For most men, talk is primarily a means to preserve independence and negotiate and maintain status in a hierarchical social order. This is done by exhibiting knowledge and skill, and by holding center stage through verbal performance such as storytelling, joking, or imparting information. From childhood, men learn to use talking as a way to get and keep attention. So they are more comfortable speaking in larger groups made up of people they know less well--in the broadest sense, "public speaking." But even the most private situations can be approached like public speaking, more like giving a report than establishing rapport.
PRIVATE SPEAKING: THE WORDY WOMAN AND THE MUTE MAN
What is the source of the stereotype that women talk a lot? Dale Spender suggests that most people feel instinctively (if not consciously) that women, like children, should be seen and not heard, so any amount of talk from them seems like too much. Studies have shown that if women and men talk equally in a group, people think the women talked more. So there is truth to Spender's view. But another explanation is that men think women talk a lot because they hear women talking in situations where men would not: on the telephone; or in social situations with friends, when they are not discussing topics that men find inherently interesting; or, like the couple at the women's group, at home alone--in other words, in private speaking.
Home is the setting for an American icon that features the silent man and the talkative woman. And this icon, which grows out of the different goals and habits I have been describing, explains why the complaint most often voiced by women about the men with whom they are intimate is "He doesn't talk to me"--and the second most frequent is "He doesn't listen to me."
A woman who wrote to Ann Landers is typical:
My husband never speaks to me when he comes home from work. When I ask, ‘How did everything go today?’ he says, ‘Rough . . .’ or ‘It's a jungle out there.’ (We live in Jersey and he works in New York City.) It's a different story when we have guests or go visiting. Paul is the gabbiest guy in the crowd--a real spellbinder. He comes up with the most interesting stories. People hang on every word. I think to myself, ‘Why doesn't he ever tell me these things?’ This has been going on for 38 years. Paul started to go quiet on me after 10 years of marriage. I could never figure out why. Can you solve the mystery?
Ann Landers suggests that the husband may not want to talk because he is tired when he comes home from work. Yet women who work come home tired too, and they are nonetheless eager to tell their partners or friends everything that happened to them during the day and what these fleeting, daily dramas made them think and feel.
Sources as lofty as studies conducted by psychologists, as down to earth as letters written to advice columnists, and as sophisticated as movies and plays come up with the same insight: Men's silence at home is a disappointment to women. Again and again, women complain, "He seems to have everything to say to everyone else, and nothing to say to me."
The film Divorce American Style opens with a conversation in which Debbie Reynolds is claiming that she and Dick Van Dyke don't communicate, and he is protesting that he tells her everything that's on his mind. The doorbell interrupts their quarrel, and husband and wife compose themselves before opening the door to greet their guests with cheerful smiles.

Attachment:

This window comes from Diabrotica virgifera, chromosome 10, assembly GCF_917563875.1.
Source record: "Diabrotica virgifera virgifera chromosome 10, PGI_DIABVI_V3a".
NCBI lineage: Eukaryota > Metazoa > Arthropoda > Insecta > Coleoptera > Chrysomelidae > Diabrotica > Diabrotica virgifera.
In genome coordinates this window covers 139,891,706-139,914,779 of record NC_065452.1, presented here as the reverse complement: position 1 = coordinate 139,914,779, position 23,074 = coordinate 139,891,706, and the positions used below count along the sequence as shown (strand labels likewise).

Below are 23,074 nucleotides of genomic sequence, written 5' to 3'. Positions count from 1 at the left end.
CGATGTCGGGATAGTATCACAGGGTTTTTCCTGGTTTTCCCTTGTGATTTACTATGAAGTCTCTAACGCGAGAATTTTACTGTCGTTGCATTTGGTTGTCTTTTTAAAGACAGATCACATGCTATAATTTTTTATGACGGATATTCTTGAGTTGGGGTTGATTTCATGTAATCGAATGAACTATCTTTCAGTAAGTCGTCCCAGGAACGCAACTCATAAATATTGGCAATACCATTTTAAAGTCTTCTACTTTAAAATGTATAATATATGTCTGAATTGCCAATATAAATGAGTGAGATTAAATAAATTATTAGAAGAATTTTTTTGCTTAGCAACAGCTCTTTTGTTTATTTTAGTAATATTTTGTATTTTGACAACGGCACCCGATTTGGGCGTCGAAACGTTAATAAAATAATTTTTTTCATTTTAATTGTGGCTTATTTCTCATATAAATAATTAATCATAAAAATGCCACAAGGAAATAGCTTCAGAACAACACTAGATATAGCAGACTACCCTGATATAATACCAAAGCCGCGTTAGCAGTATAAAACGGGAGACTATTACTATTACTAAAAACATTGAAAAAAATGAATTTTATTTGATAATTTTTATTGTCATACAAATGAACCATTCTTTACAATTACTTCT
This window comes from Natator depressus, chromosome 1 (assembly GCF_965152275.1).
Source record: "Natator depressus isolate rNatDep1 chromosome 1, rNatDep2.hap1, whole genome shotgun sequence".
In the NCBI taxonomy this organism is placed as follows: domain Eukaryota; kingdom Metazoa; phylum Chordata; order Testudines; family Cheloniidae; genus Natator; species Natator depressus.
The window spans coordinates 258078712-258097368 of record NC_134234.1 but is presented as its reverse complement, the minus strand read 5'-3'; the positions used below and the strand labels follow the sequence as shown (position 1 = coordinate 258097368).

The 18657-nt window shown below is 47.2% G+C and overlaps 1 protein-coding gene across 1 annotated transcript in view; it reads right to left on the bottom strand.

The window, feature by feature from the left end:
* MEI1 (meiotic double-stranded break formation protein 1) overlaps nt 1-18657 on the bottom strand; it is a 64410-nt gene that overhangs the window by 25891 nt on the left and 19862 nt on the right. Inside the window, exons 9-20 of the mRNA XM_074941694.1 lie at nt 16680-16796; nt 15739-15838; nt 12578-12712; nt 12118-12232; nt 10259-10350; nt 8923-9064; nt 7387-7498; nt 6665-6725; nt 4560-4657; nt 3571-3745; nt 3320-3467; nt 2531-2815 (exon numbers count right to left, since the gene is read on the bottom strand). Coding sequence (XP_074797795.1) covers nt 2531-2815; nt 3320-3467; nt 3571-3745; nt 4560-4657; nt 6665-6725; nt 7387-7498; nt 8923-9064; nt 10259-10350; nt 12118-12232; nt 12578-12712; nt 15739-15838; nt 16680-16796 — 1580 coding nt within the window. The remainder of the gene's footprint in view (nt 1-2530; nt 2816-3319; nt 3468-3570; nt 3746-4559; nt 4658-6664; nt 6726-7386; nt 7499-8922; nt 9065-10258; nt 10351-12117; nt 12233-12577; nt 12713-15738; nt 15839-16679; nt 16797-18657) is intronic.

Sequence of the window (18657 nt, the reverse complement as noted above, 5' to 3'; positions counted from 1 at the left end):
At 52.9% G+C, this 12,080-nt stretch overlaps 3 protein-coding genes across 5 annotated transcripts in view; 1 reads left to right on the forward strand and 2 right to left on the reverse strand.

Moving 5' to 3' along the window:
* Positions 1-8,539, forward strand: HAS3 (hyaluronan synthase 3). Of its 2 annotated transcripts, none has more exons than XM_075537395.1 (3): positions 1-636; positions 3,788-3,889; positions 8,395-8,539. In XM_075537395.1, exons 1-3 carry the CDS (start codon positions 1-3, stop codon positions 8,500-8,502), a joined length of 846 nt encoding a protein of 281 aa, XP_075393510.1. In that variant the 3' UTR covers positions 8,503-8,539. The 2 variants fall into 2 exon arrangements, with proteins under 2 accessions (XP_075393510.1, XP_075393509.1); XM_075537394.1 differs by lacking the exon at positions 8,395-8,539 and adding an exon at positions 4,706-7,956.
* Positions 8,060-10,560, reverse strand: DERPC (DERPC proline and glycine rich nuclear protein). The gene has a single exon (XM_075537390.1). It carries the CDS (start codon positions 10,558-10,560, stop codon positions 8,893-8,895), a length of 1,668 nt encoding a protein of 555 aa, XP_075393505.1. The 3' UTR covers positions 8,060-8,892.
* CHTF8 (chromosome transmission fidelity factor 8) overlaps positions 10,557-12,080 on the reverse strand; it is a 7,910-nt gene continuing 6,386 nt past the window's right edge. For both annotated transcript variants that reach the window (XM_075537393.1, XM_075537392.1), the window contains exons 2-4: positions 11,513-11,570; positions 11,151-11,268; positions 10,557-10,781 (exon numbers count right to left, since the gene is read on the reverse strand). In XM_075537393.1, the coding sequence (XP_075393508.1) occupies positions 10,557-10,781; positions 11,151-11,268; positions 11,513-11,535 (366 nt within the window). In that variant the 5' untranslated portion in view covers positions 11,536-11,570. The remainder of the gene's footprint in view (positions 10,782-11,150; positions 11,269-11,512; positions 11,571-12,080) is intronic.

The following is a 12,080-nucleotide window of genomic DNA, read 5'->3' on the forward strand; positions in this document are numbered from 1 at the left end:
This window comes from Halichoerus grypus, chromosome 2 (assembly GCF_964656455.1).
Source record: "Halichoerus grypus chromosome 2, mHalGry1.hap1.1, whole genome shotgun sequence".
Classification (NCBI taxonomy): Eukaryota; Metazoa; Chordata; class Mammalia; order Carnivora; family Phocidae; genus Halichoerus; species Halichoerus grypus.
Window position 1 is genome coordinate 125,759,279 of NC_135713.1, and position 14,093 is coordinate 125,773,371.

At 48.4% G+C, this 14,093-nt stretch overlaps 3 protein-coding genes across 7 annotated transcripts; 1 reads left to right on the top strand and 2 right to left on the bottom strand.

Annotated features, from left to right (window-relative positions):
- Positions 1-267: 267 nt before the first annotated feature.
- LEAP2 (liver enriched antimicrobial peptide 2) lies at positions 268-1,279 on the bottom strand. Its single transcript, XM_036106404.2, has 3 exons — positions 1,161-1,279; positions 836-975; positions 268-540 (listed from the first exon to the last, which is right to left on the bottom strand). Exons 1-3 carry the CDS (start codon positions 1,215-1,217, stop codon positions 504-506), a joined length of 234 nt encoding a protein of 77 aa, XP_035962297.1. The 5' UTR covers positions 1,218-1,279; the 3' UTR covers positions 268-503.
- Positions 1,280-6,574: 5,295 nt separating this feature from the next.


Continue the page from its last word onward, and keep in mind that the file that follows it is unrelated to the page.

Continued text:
Behind closed doors, many couples are having conversations like this. Like the character played by Debbie Reynolds, women feel men don't communicate. Like the husband played by Dick Van Dyke, men feel wrongly accused. How can she be convinced that he doesn't tell her anything, while he is equally convinced he tells her everything that's on his mind? How can women and men have such different ideas about the same conversations?
When something goes wrong, people look around for a source to blame: either the person they are trying to communicate with ("You're demanding, stubborn, self-centered") or the group that the other person belongs to ("All women are demanding"; "All men are self-centered"). Some generous-minded people blame the relationship ("We just can't communicate"). But underneath, or overlaid on these types of blame cast outward, most people believe that something is wrong with them.
If individual people or particular relationships were to blame, there wouldn't be so many different people having the same problems. The real problem is conversational style. Women and men have different ways of talking. Even with the best intentions, trying to settle the problem through talk can only make things worse if it is ways of talking that are causing trouble in the first place.
Once again, the seeds of women's and men's styles are sown in the ways they learn to use language while growing up. In our culture, most people, but especially women, look to their closest relationships as havens in a hostile world. The center of a little girl's social life is her best friend. Girls' friendships are made and maintained by telling secrets. For grown women too, the essence of friendship is talk, telling each other what they're thinking and feeling, and what happened that day: who was at the bus stop, who called, what they said, how that made them feel. When asked who their best friends are, most women name other women they talk to regularly. When asked the same question, most men will say it's their wives. After that, many men name other men with whom they do things such as play tennis or baseball (but never just sit and talk) or a chum from high school whom they haven't spoken to in a year.